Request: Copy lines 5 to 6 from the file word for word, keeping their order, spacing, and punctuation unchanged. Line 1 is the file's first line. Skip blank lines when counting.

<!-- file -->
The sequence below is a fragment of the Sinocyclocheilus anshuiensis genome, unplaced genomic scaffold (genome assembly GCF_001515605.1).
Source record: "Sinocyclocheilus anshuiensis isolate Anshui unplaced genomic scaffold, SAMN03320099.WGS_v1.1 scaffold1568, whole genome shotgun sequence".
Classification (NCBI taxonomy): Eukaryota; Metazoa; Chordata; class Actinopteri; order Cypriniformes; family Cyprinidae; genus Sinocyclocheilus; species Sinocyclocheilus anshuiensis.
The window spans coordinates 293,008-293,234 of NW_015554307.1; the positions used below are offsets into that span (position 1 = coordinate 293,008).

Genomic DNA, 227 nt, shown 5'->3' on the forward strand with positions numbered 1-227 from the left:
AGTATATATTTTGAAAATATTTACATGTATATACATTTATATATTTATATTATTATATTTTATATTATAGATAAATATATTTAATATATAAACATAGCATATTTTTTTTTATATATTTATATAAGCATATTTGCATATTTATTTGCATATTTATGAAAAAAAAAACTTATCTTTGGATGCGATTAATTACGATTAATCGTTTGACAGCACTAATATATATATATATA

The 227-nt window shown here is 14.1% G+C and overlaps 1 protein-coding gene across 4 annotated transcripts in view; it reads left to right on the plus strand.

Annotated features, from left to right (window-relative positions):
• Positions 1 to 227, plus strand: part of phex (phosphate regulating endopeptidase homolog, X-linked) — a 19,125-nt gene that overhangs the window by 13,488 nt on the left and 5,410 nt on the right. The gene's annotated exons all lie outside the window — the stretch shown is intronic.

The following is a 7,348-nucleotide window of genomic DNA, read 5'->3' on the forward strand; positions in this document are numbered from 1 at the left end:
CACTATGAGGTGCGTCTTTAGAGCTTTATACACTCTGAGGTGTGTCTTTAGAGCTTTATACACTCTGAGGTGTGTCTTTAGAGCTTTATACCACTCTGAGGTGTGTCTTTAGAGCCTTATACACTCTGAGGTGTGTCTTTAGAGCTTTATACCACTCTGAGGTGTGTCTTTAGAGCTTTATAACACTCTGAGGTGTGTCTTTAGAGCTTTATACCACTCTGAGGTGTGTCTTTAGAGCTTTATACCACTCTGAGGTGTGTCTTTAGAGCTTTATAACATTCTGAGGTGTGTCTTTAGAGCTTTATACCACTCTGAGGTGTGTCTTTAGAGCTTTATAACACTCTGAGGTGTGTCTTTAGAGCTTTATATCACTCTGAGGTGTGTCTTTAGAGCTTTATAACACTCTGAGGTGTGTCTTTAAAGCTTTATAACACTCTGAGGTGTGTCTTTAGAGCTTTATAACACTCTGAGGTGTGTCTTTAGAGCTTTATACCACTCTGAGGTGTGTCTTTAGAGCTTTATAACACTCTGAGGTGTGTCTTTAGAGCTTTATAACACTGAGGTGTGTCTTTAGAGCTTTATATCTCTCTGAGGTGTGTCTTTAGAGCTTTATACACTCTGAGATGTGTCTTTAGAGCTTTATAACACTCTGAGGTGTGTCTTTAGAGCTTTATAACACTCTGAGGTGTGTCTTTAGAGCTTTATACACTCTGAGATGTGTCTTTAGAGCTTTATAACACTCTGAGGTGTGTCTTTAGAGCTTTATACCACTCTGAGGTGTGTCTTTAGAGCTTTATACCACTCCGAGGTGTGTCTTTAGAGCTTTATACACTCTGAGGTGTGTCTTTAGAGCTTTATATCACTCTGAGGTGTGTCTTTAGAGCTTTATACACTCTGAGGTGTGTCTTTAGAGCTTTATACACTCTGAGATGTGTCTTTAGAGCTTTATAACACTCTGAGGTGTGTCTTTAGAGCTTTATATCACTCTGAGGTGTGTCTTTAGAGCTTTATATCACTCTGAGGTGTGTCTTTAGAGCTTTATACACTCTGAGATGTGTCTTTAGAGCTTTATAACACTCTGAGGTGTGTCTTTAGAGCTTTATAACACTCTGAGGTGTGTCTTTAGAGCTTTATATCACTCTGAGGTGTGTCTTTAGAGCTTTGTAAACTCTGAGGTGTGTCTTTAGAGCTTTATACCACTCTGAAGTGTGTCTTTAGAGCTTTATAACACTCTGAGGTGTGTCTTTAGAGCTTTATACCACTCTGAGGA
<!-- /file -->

Genomic DNA, 227 nt, shown 5'->3' on the forward strand with positions numbered 1-227 from the left:
AGTATATATTTTGAAAATATTTACATGTATATACATTTATATATTTATATTATTATATTTTATATTATAGATAAATATATTTAATATATAAACATAGCATATTTTTTTTTATATATTTATATAAGCATATTTGCATATTTATTTGCATATTTATGAAAAAAAAAACTTATCTTTGGATGCGATTAATTACGATTAATCGTTTGACAGCACTAATATATATATATATA